Summary of Bible book Isaiah Let my people know !…

Bruce Vernall | PentecostalTheology.com

Summary of Bible book Isaiah
Let my people know !

Author: Isaiah (1:1; Matt. 3:3; John 12:39-41; Rom. 15:12).
Time of Writing: The eighth century B.C.
Place of Writing: Jerusalem.
Time Period Covered: About sixty-four years, from around 760 B.C., a few years before the death of King Uzziah (Azariah), to about 696 B.C., a few years after the death of Hezekiah (6:1; 1:1).

Subject of Isaiah:
The Salvation of Jehovah through the Incarnated, Crucified, Resurrected, Ascended, and Coming Christ.

10 Comments

  • Reply January 11, 2018

    Varnel Watson

    keep them coming

  • Reply February 24, 2018

    Joseph D. Absher

    Maybe you can help me out with 1:1-6

  • Reply February 24, 2018

    Varnel Watson

    sure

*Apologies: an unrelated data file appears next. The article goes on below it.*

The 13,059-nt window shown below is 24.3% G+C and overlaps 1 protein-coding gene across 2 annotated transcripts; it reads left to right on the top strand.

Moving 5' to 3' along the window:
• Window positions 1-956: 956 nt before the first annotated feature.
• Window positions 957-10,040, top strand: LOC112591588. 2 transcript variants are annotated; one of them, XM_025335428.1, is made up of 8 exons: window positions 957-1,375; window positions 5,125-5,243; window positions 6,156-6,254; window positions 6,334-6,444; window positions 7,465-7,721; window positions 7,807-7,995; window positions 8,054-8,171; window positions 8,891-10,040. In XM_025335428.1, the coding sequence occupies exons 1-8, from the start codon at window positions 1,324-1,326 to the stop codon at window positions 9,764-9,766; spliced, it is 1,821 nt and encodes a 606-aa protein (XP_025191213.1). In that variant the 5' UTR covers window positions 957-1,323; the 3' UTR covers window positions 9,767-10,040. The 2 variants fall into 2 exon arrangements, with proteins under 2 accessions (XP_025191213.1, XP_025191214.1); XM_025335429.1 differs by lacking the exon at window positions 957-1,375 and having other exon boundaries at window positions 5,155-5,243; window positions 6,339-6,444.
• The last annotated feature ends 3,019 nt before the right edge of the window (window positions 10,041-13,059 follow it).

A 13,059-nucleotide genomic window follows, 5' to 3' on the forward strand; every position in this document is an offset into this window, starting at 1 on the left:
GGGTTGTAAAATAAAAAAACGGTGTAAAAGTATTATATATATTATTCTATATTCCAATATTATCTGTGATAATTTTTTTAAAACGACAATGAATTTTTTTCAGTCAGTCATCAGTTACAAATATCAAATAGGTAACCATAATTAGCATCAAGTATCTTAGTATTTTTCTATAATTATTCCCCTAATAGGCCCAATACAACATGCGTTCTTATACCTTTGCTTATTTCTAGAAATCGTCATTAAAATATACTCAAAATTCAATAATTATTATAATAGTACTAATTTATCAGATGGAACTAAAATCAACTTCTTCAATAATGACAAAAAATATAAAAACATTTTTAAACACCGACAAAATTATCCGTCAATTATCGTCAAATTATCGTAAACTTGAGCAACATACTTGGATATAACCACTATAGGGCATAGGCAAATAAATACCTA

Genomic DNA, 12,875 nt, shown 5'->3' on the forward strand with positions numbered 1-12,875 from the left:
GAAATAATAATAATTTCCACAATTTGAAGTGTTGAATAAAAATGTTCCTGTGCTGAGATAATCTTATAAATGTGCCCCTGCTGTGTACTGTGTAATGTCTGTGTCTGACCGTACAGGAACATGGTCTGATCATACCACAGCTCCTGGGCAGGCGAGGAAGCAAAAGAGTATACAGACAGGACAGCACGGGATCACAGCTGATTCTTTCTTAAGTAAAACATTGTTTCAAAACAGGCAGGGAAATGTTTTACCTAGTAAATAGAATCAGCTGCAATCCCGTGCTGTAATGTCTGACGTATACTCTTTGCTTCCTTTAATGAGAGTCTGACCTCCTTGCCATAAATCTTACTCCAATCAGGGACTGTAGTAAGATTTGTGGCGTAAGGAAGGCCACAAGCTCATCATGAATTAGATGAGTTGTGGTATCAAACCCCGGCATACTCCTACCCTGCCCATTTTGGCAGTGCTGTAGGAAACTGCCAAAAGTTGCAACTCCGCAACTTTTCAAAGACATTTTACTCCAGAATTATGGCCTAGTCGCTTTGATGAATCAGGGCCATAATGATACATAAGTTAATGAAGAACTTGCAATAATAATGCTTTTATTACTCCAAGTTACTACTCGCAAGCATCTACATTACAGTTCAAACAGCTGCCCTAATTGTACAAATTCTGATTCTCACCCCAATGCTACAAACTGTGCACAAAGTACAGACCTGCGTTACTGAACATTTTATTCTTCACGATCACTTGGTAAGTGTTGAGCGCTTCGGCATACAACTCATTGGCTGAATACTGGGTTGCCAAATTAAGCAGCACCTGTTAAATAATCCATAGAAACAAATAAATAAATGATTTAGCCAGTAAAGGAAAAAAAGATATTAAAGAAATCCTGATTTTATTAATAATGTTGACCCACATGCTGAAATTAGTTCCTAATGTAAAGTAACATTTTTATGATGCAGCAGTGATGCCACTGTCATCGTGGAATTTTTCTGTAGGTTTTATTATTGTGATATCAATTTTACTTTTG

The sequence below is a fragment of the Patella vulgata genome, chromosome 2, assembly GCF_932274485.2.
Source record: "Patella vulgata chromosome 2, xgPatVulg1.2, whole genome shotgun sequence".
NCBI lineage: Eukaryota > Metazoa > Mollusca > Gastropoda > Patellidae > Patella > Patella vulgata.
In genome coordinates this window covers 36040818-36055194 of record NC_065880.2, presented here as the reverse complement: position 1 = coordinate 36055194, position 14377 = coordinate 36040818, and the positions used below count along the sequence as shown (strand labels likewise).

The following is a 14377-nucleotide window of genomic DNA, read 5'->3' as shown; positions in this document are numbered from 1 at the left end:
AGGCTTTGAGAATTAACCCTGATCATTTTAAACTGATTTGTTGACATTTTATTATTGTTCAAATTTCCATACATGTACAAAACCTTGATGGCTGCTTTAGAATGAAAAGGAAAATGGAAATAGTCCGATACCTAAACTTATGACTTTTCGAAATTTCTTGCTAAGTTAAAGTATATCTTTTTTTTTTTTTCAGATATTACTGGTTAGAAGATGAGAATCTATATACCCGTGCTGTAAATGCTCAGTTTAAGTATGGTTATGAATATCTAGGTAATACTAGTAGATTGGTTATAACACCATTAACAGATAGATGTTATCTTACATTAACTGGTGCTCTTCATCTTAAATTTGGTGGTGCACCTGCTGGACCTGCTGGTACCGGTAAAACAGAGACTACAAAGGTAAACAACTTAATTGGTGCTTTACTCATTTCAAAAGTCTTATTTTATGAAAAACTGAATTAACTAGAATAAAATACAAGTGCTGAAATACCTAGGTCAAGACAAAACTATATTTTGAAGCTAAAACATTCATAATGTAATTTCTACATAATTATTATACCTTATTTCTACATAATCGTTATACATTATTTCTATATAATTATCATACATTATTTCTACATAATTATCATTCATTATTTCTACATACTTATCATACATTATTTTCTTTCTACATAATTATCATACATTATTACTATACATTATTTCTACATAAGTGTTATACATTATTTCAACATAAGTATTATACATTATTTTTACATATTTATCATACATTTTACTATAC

• Reply February 24, 2018

    Joseph D. Absher

    The Lord gave to me a couple of months ago

  • Reply February 25, 2018

    Joseph D. Absher

    When the prophet Isaiah says he Saw. What did he mean.
    Strong’s Definitions: חָזָה châzâh, khaw-zaw’; a primitive root; to gaze at; mentally to perceive, contemplate (with pleasure); specifically, to have a vision of:—behold, look, prophesy, provide, see.

    There several different things mention in the open. Verses 1-6
    He essentially “saw” the condition of God people

  • Reply February 25, 2018

    Varnel Watson

    generally speaking saw and perceived?

  • Reply February 25, 2018

    Joseph D. Absher

    I’m asking. Do you think it was the gift of “discerning of spirits”

  • Reply February 25, 2018

    Varnel Watson

    probably not

  • Reply February 25, 2018

    Joseph D. Absher

    He “saw” a vision? And God talked to him

  • Reply February 25, 2018

    Joseph D. Absher

    What do the pioneers in Pentecost say about visions. God still gives vision. Not a “mission statement” a vision from heaven.
    Isaiah saw something and heard something. Here it was the condition of God’s people. They were in bad shape. Rebels.

Leave a Reply

This site uses Akismet to reduce spam. Learn how your comment data is processed.